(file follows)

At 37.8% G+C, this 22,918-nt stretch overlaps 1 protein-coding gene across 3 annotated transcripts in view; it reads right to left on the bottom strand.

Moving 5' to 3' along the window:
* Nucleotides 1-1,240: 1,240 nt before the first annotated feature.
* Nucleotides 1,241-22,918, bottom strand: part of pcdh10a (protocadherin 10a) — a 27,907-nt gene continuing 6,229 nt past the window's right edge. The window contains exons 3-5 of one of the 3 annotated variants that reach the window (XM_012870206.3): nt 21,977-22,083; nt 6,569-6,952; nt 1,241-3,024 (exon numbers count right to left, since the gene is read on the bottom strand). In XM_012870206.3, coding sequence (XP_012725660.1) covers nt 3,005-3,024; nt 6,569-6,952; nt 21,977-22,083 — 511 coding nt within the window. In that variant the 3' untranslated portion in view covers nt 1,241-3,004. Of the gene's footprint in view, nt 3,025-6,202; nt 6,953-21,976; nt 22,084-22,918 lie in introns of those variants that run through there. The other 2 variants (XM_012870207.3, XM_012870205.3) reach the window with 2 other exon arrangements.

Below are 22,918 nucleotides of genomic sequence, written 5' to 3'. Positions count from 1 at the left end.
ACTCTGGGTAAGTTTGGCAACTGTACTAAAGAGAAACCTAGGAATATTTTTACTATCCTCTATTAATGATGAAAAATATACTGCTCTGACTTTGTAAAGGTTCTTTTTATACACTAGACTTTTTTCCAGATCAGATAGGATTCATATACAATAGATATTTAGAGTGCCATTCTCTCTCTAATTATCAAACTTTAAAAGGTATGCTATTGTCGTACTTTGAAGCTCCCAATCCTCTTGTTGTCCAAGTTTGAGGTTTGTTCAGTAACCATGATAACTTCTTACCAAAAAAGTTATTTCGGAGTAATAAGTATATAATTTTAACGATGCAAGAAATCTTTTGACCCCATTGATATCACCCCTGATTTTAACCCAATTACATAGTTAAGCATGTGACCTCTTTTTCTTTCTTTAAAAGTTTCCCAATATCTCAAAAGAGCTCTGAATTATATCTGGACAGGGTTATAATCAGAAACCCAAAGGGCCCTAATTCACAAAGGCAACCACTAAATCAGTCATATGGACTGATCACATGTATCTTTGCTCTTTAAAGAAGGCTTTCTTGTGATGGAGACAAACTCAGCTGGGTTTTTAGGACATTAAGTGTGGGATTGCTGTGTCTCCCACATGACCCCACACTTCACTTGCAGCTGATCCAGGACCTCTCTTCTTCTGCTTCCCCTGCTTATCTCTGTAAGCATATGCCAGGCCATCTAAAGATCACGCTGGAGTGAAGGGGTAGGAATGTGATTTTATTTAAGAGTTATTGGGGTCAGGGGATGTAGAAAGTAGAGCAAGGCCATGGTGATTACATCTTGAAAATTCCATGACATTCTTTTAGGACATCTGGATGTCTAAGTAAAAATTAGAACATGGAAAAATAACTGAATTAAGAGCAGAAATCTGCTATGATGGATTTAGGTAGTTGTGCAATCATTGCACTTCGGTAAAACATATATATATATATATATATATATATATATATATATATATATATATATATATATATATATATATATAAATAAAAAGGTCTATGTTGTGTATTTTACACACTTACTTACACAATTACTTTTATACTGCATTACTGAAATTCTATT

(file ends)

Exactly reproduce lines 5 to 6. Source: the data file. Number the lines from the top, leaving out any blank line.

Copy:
Below are 22,918 nucleotides of genomic sequence, written 5' to 3'. Positions count from 1 at the left end.
ACTCTGGGTAAGTTTGGCAACTGTACTAAAGAGAAACCTAGGAATATTTTTACTATCCTCTATTAATGATGAAAAATATACTGCTCTGACTTTGTAAAGGTTCTTTTTATACACTAGACTTTTTTCCAGATCAGATAGGATTCATATACAATAGATATTTAGAGTGCCATTCTCTCTCTAATTATCAAACTTTAAAAGGTATGCTATTGTCGTACTTTGAAGCTCCCAATCCTCTTGTTGTCCAAGTTTGAGGTTTGTTCAGTAACCATGATAACTTCTTACCAAAAAAGTTATTTCGGAGTAATAAGTATATAATTTTAACGATGCAAGAAATCTTTTGACCCCATTGATATCACCCCTGATTTTAACCCAATTACATAGTTAAGCATGTGACCTCTTTTTCTTTCTTTAAAAGTTTCCCAATATCTCAAAAGAGCTCTGAATTATATCTGGACAGGGTTATAATCAGAAACCCAAAGGGCCCTAATTCACAAAGGCAACCACTAAATCAGTCATATGGACTGATCACATGTATCTTTGCTCTTTAAAGAAGGCTTTCTTGTGATGGAGACAAACTCAGCTGGGTTTTTAGGACATTAAGTGTGGGATTGCTGTGTCTCCCACATGACCCCACACTTCACTTGCAGCTGATCCAGGACCTCTCTTCTTCTGCTTCCCCTGCTTATCTCTGTAAGCATATGCCAGGCCATCTAAAGATCACGCTGGAGTGAAGGGGTAGGAATGTGATTTTATTTAAGAGTTATTGGGGTCAGGGGATGTAGAAAGTAGAGCAAGGCCATGGTGATTACATCTTGAAAATTCCATGACATTCTTTTAGGACATCTGGATGTCTAAGTAAAAATTAGAACATGGAAAAATAACTGAATTAAGAGCAGAAATCTGCTATGATGGATTTAGGTAGTTGTGCAATCATTGCACTTCGGTAAAACATATATATATATATATATATATATATATATATATATATATATATATATATATATATATATATATATAAATAAAAAGGTCTATGTTGTGTATTTTACACACTTACTTACACAATTACTTTTATACTGCATTACTGAAATTCTATT